Mary had a little lamb. His fleece was white as snow
Because he never ventured out where other lambs might go.
He shuddered at the sight of dirt and shunned the thought of grass
And waterholes sent pangs of horror up his lamby arse.
The other lambs were unimpressed. ‘Ridiculous!’ they said.
‘A good sheep should be sheepish and quite meek and easily led.
And as for trotting off to school – how feeble and pathetic!
He’ll never make the weight if he becomes peripatetic.’
But Mary’s lamb ignored them all, believing – as you do –
That he was something else again – one of the chosen few
Whose fleece was of a purity belying every stat.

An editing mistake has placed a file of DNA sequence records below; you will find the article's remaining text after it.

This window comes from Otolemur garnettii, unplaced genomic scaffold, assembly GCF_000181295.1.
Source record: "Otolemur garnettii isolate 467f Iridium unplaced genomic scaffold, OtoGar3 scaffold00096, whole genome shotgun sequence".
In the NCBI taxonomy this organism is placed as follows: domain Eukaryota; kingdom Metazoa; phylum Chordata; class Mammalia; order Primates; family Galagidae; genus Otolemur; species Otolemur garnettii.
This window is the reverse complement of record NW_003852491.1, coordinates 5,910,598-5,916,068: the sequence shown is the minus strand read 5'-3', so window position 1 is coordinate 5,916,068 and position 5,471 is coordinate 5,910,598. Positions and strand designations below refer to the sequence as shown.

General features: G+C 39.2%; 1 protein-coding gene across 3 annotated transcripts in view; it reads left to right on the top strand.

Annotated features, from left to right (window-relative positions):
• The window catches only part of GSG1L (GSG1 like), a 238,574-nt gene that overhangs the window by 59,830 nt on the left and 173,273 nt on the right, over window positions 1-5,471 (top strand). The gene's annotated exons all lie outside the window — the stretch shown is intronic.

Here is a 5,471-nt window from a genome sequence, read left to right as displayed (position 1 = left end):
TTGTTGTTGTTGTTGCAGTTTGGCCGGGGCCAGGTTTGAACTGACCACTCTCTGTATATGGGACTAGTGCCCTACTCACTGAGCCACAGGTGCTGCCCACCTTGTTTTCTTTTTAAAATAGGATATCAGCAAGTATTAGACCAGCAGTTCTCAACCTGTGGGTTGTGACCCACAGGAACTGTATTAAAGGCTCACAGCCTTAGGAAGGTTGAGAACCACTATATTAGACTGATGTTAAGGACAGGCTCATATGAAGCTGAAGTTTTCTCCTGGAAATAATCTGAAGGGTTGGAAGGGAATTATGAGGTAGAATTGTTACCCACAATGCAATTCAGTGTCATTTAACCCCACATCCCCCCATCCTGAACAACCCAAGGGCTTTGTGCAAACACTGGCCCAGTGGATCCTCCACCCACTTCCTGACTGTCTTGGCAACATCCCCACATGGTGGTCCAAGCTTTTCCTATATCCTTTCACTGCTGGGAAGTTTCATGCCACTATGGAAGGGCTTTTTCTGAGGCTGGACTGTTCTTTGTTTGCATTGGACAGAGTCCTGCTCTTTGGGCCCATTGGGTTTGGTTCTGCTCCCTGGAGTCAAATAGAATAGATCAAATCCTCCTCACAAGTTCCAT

He really, if the truth be told, became a perfect brat.
But such conceit, dear children, will beget its own comeuppance.
The fact was that his breeding meant his fleece was not worth tuppence,
Albeit white. Genetics said his destiny was mutton
For which you don’t need wool. You simply need to be a glutton.
And while he primped and thought himself a cut above the rest
Their cuts won prizes at the show for fat lamb at its best.
So do not spurn the proffered grass and yearn for cappuccino –
You may discover to your cost you’re Southdown, not Merino.